I agree with john that the article was not written in a very respectful way but understand the point you were attempting to be make. Unfortunately, condescension rarely evokes a positive response from people. That being said, the article makes some good points which are useful and make sense. In fact i have some clients who would respond favorable to the approach of sales person #2. My question is, where can I find a printing company that can deliver that level of sophisticated service, one that can talk the talk, and then, walk the walk? I’ve got some clients who might be interested!

  • Bill Farquharson

    I speak with Print Buyers who roll their eyes when they talk of the approach that some printing sales reps use. Printing sales reps, in turn, complain about rude Buyers hanging up on them and not returning their multiple voicemail messages. Ditto for the interaction between Marketing Directors or Agencies and the reps. There is plenty of blame to go around.

    Our ghost blogger’s intent was not to wag a finger in our direction but rather to point out his/her preferred method of approach. I suggest that you take it as advice and not condemnation or lecture. We need Printing Impressions to give voice to such comments even if it is, at times, disagreeable to us or a bitter pill to swallow. We need advice and ideas for breaking through and getting the prospects attention. We need discussion and interaction so that we can bring the kind of value that John mentions despite the many roadblocks today’s print sales rep faces.

    Yes, there are Marketing Directors who take, take, take. Yes, there are Buyers who listen to your idea and then give it to your competition to produce. But there are also those who are loyal and rewarding of good ideas. And there are also those who take the time to offer suggestions in an attempt to be of help.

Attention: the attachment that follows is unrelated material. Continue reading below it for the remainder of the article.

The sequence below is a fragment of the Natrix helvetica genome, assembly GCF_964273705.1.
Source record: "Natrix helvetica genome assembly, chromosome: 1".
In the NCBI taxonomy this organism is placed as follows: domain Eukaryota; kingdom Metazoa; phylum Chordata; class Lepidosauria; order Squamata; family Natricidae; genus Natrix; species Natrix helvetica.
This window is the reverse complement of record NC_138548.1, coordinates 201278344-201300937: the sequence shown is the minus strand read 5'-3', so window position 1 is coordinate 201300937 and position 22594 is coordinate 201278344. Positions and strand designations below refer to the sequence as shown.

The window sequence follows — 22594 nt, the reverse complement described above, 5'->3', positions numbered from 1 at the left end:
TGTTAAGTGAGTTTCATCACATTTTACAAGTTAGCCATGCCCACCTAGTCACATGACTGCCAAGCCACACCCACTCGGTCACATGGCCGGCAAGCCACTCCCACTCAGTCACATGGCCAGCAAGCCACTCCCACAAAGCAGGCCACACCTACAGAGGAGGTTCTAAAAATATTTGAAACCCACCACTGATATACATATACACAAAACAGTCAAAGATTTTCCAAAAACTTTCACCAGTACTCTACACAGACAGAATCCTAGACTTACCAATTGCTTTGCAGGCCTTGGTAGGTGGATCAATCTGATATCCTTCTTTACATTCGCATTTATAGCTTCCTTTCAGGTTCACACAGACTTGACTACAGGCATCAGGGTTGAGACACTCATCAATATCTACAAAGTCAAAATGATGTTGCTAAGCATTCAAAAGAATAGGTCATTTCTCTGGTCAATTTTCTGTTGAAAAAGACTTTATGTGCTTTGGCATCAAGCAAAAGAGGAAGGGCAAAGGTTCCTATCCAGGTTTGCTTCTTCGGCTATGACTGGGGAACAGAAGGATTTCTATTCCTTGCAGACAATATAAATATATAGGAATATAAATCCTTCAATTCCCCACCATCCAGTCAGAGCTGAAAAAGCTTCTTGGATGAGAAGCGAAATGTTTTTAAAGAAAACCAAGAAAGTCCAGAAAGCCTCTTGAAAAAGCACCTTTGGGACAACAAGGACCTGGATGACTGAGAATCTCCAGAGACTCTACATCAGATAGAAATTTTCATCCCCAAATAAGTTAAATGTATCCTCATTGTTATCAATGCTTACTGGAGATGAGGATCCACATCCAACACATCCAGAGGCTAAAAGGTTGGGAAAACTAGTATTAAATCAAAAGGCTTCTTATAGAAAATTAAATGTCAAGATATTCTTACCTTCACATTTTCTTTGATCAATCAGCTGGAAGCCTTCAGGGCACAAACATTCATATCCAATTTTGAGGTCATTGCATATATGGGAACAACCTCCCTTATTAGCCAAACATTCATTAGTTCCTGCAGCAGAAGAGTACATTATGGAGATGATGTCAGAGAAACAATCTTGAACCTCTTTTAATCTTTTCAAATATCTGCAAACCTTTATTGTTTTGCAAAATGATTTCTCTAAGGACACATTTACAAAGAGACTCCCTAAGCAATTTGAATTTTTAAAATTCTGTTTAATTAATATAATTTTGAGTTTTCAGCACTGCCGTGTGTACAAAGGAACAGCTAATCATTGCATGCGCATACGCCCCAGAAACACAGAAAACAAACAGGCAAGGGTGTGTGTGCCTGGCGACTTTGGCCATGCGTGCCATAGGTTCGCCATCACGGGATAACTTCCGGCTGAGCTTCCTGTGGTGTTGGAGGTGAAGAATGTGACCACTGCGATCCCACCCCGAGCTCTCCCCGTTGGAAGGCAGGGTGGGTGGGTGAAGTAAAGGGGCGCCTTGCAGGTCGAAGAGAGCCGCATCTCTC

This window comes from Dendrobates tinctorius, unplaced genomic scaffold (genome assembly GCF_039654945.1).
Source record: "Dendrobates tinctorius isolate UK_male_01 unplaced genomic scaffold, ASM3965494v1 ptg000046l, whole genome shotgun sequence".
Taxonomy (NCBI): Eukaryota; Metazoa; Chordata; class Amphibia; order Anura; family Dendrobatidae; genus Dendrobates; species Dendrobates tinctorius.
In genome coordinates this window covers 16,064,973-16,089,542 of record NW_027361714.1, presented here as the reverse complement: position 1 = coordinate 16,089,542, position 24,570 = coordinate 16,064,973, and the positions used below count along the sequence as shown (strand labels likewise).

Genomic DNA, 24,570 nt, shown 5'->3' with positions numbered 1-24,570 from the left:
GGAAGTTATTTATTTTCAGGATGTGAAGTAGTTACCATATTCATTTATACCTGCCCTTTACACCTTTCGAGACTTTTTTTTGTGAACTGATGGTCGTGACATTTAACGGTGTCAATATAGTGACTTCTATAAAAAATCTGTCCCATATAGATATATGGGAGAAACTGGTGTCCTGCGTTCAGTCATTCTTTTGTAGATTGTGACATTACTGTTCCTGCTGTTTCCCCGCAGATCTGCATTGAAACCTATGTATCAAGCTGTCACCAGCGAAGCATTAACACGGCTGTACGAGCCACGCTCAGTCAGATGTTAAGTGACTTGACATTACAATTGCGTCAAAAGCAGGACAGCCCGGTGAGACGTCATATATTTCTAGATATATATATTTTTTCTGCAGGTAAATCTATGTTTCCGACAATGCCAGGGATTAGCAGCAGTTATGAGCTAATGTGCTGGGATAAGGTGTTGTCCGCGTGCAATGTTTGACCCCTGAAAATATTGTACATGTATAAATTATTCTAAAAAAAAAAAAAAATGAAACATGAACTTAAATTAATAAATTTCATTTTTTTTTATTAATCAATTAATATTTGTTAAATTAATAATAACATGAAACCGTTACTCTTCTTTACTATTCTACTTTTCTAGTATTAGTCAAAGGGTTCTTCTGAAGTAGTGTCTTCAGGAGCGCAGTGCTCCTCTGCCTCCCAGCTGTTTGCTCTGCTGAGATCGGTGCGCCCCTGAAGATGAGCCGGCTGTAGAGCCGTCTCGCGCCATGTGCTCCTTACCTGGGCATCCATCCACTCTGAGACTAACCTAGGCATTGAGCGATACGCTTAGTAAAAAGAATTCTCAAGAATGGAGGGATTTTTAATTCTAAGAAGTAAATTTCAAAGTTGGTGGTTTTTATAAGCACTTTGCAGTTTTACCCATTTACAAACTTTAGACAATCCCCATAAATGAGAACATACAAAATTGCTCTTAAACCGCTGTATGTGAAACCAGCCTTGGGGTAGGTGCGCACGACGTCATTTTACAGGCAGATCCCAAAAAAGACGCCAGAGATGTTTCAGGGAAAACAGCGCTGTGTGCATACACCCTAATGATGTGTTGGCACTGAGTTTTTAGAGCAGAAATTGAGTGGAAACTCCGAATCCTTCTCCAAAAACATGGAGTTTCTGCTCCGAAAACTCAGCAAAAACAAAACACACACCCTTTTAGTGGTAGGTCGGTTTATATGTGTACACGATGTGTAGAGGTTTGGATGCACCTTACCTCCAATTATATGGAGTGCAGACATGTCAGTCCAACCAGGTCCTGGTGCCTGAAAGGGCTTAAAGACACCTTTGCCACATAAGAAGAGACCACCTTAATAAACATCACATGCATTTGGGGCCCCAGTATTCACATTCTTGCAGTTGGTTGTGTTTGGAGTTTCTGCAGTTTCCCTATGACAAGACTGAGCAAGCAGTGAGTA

One such Buyer told me he receives 60 voice mail messages a day. 60! If I were being bombarded with that kind of volume, I, too, would want to hand out advice as to the best way to get my attention.

    And I would hope that my efforts in this regard would be received as an attempt to be helpful and not simply my being superior.

  • Ann Bublitz

    I think we all (we, meaning print sales reps) need to be reminded that no matter how long we have been in the business, that when we call a prospect we always need to offer something of value. The blog simply shows two opposite ends of the spectrum that sales reps can slip back to if they’re not careful and where they need to be.

  • Kelly Mallozzi

    In the 15 years that I sold printing i came across many a difficult prospect or customer. I was also blessed with some of the best customers in the world. It takes all kinds of people to make the world go around, but the one thing I always demand in my relationships is respect. I will walk away from any situation in which I preceive that a person behaves without respect for all the players. that being said, I found it to be true that the more informed I was and the more I worked on differentiation and adding value, the more successful I was. So the reason that some of these fundamental truths start to sound repetitive is that they work. And all of us in the sales support industry keep repeating them in the hopes that we will continue to reach more people and help more people succeed. Many thanks to all the writers who contribute to these blogs, and to the thousands of readers out there. Sometimes we feel like we are shouting into the abyss, so when we can engage in respectful discourse, we all win. But I want to say I’m sorry to the blogger who spent time and energy on this piece that some folks do not subscribe to the respect policy. Please keep up the good work!